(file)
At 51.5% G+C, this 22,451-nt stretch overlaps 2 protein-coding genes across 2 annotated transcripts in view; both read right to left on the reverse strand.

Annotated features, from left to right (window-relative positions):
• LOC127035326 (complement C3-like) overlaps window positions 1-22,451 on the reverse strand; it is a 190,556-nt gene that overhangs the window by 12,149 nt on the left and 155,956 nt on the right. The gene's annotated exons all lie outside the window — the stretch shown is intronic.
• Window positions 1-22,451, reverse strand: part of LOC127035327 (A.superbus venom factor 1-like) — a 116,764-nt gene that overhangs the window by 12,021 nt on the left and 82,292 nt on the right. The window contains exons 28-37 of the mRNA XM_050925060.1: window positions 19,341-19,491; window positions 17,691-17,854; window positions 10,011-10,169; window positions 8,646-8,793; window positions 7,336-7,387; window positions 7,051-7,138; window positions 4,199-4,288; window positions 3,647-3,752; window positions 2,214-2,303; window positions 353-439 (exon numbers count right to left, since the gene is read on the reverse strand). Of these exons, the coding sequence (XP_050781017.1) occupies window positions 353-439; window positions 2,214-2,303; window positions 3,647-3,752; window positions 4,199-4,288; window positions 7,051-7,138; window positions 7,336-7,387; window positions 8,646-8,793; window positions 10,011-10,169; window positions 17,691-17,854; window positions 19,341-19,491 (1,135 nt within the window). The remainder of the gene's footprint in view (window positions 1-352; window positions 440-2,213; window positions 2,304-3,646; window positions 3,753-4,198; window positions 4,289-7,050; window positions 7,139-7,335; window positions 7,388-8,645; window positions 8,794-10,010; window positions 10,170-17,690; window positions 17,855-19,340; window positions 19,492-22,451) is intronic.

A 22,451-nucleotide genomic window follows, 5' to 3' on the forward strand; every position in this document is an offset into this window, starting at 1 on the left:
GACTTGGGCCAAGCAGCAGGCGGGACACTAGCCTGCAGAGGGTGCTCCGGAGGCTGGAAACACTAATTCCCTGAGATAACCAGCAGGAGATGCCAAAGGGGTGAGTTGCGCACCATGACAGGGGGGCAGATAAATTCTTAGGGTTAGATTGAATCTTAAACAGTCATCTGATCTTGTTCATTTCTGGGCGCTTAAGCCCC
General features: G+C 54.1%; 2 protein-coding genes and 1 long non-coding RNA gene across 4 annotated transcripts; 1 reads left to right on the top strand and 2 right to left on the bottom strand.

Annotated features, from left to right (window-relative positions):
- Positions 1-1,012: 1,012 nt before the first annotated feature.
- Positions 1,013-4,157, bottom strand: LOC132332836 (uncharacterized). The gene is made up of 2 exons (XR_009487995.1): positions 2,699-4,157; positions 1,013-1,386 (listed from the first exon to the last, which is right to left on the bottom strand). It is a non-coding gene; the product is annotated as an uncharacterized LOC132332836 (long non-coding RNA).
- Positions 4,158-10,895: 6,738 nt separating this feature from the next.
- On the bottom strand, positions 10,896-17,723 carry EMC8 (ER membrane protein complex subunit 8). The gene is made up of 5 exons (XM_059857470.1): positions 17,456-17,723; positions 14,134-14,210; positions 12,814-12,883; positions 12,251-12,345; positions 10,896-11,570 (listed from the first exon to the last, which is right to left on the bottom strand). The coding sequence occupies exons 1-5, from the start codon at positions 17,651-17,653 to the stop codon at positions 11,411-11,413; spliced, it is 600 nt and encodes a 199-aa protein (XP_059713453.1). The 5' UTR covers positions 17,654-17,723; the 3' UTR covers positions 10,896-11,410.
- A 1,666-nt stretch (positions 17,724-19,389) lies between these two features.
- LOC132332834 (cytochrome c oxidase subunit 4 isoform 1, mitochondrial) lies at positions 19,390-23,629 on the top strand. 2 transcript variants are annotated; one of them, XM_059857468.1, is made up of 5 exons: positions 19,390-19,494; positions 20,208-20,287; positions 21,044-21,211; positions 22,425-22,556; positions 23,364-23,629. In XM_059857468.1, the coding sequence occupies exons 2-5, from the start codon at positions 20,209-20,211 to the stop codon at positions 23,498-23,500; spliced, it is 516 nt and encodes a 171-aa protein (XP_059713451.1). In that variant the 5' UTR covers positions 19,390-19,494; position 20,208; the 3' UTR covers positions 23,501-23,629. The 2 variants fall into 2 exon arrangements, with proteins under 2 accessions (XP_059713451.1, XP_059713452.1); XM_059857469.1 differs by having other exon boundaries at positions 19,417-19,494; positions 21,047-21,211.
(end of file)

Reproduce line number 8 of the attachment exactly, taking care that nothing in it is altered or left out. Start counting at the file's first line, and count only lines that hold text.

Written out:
Annotated features, from left to right (window-relative positions):